Braxton Hicks contractions are named after the English doctor John Braxton Hicks who first described them in 1872. He reported many women felt contractions without being near confinement. He said this process was usually painless, but caused women confusion as to whether they were going into actual labour.
Braxton Hicks contractions are usually due to part but not all the uterus contracting. The contractions are not sufficiently strong or co-ordinated to cause cervical change. The onset of labour is defined as when there are regular co-ordinated contractions that cause the cervix to change (dilate and become thinner).
The occurrence of Braxton Hicks contractions should not be surprising as the uterus is a muscle and muscles contract. The uterus muscle has a skin on the outside called the serosa and a skin on the inside called the endometrium or decidua in pregnancy. When a woman is not pregnant contractions of the uterus muscle facilitate the release of menstrual blood and contribute to menstrual pain.
What do Braxton Hicks contractions feel like?
- The pregnant woman is aware of usually one part and not the whole uterus contracting or going hard. She may be aware of the whole uterus going hard especially when they occur closer to her due date.
- There are usually, but not always, painless. While they can be considered painful on occasions, the awareness is often described as uncomfortable. The pain of Braxton Hicks contractions is less than labour contractions.
- While there can be a ‘run of contractions’ over a period, they do settle.
- They tend to be episodic and infrequent, though they will recur in the pregnancy and become more apparent the closer the woman is to term gestation.
- Their onset is usually in the third trimester of pregnancy, though some women are aware of them even from 20 weeks gestation.
- Braxton Hicks contractions are often associated with considerable anxiety as the pregnant woman is worried she is going into preterm labour.
How can you tell the difference?
- In contrast to labour pains, Braxton Hicks contractions do not get stronger, do not get more coordinated, do not get more frequent and settle with time. Braxton Hicks contractions are usually infrequent, irregular, and involve only mild cramping.
- It is usual for their awareness to be in part but not all the uterus contracting with Braxton Hicks contractions, especially before term gestation. With labour, the whole uterus goes hard.
- Braxton Hicks contractions are not associated with a ‘show’. A show is due to cervical changes and so if there is a show with contraction it is likely the contractions are early labour pains.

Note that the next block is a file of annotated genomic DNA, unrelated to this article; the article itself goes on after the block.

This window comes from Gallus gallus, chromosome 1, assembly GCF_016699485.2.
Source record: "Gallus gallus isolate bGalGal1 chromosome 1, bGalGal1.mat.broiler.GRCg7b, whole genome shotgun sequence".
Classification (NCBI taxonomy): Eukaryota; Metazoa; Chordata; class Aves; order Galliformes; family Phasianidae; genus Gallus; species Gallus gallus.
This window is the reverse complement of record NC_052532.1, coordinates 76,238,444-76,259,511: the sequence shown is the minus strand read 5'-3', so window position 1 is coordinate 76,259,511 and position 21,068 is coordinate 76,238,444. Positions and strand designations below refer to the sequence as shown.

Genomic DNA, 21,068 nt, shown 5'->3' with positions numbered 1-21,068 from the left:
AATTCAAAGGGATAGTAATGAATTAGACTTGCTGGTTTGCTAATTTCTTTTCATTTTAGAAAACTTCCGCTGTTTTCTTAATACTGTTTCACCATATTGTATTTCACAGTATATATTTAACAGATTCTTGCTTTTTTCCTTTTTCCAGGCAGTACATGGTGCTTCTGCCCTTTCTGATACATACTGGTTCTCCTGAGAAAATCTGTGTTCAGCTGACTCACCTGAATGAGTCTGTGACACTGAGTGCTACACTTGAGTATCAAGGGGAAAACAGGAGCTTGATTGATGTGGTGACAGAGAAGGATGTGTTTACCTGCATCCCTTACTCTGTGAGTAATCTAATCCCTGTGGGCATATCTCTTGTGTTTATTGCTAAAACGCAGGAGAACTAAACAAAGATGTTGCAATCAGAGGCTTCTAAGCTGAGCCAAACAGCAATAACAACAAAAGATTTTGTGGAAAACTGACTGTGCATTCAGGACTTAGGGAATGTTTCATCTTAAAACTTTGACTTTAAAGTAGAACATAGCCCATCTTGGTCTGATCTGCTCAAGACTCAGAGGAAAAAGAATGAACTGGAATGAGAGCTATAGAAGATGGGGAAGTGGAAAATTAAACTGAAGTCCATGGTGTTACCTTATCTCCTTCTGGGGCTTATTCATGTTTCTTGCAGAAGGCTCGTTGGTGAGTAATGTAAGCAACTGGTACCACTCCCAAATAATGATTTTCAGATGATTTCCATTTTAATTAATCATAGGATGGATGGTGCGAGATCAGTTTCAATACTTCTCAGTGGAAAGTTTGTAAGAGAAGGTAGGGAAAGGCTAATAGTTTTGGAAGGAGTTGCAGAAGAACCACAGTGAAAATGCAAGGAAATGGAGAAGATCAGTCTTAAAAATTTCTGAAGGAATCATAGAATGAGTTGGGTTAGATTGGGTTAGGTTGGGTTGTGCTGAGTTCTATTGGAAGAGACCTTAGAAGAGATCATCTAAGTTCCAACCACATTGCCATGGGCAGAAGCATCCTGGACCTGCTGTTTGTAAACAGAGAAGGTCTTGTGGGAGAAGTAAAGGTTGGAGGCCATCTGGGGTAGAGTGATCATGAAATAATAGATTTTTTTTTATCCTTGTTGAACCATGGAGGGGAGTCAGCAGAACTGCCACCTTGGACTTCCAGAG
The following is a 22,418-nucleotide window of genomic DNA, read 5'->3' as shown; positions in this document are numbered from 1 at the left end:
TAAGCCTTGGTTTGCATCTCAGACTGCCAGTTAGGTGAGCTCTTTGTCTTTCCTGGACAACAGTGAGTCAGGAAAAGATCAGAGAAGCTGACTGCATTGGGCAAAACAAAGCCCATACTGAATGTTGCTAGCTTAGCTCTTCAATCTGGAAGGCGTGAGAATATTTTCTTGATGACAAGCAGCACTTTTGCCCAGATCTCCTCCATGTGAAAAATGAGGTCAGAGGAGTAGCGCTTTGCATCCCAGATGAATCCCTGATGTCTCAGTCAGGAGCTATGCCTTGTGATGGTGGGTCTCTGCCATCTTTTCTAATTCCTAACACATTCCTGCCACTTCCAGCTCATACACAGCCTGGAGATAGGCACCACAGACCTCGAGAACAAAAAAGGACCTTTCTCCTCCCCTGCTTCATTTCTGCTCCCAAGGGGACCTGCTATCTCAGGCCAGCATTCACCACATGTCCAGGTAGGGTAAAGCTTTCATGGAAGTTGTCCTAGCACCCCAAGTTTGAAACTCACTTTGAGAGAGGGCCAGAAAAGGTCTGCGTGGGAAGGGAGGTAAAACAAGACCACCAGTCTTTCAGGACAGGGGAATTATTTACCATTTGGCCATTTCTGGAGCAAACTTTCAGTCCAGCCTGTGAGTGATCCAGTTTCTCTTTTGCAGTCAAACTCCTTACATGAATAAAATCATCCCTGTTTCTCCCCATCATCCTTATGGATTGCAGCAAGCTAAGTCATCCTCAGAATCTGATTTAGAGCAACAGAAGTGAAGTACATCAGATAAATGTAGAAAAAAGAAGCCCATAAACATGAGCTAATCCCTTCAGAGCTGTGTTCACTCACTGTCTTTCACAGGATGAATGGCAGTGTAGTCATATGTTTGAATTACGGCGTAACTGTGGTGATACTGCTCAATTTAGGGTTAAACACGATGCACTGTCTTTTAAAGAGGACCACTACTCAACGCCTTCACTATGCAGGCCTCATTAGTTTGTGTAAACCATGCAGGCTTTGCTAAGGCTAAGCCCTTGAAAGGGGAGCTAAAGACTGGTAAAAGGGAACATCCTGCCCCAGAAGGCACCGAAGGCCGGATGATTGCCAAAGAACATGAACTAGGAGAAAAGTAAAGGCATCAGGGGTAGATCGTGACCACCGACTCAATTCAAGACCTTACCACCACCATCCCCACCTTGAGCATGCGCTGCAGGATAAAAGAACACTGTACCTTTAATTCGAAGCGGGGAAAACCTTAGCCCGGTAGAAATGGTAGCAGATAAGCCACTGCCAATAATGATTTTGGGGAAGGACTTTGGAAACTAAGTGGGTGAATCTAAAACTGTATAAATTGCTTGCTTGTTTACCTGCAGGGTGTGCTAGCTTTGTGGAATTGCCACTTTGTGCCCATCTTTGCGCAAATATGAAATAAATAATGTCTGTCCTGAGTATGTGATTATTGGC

- Braxton Hicks contractions are usually felt only in the front of your abdomen. True labour contractions are more intense and often start in your lower back and move to the front of your abdomen. But they may start in your abdomen and move to your back.
How often do Braxton-Hicks contractions happen?
- The occurrence varies. Some pregnant women have them a lot and others do not get any.
- Sometimes they can be isolated events occurring once in pregnancy and sometimes they can happen often in the pregnancy. There can be run of contractions that can last an hour and sometimes just one contraction.
- They are more common the closer a woman gets closer to her due date.
What can be done?
- If you are concerned that the contractions are not Braxton Hicks but due to early onset of labour, then give the Birth Unit a call. The midwife can give you advice and if concerned will ask you to attend for monitoring and, if necessary, further checking.
- If you notice a ‘show’ in association with the contractions, then give the Birth Unit a call and tell the midwife. The midwife can give you advice and if concerned will ask you to attend for monitoring.
- Braxton Hicks contractions are more common when you are active. Minimise activities that trigger Braxton Hicks contractions.
- You can take a mild painkiller if needed to help you rest.
- Sometimes an obstetrician will prescribe an antitocolytic (to stop contractions) medication.
False labour pains
These are contractions that occur in the lead up to true labour. False labour pains do not result in cervical change and can easily be distinguished for the onset of true labour by the obstetrician or midwife doing an internal examination to check for cervical change.
False labour pains in contrast to true labour pains do not become more frequent and stronger and usually settle, though they can recur.
They can result in a woman becoming anxious as she is not sure about the onset of labour. They can be tiring and result in loss of sleep and can be painful (though less painful than true labour).
Usually, when a woman says she had a labour that lasted for days she is also counting false labour pains as true labour. I had that experience with a new gynaecology patient recently who wanted to talk through her first childbirth experience as a public patient. She said her labour was for four days duration. The hospital discharge summary she showed me reported her true labour was only six hours.
A note of caution
On occasions, a woman will arrive at hospital minutes before she delivers or will deliver in the car on the way to the hospital or at home. On quizzing these patients, they did have contractions, but they were coping. They did not want to come to the hospital too soon and they were waiting for their contractions to become more painful. Often, they just thought it was false labour pains they were experiencing.
Just because you are coping with contractions at home do not assume they are false labour pains. If the whole of the uterus is contracting, the contractions are becoming stronger and more frequent (especially if they are every two to three minutes) then give the Birth Unit a call and make your way to the hospital.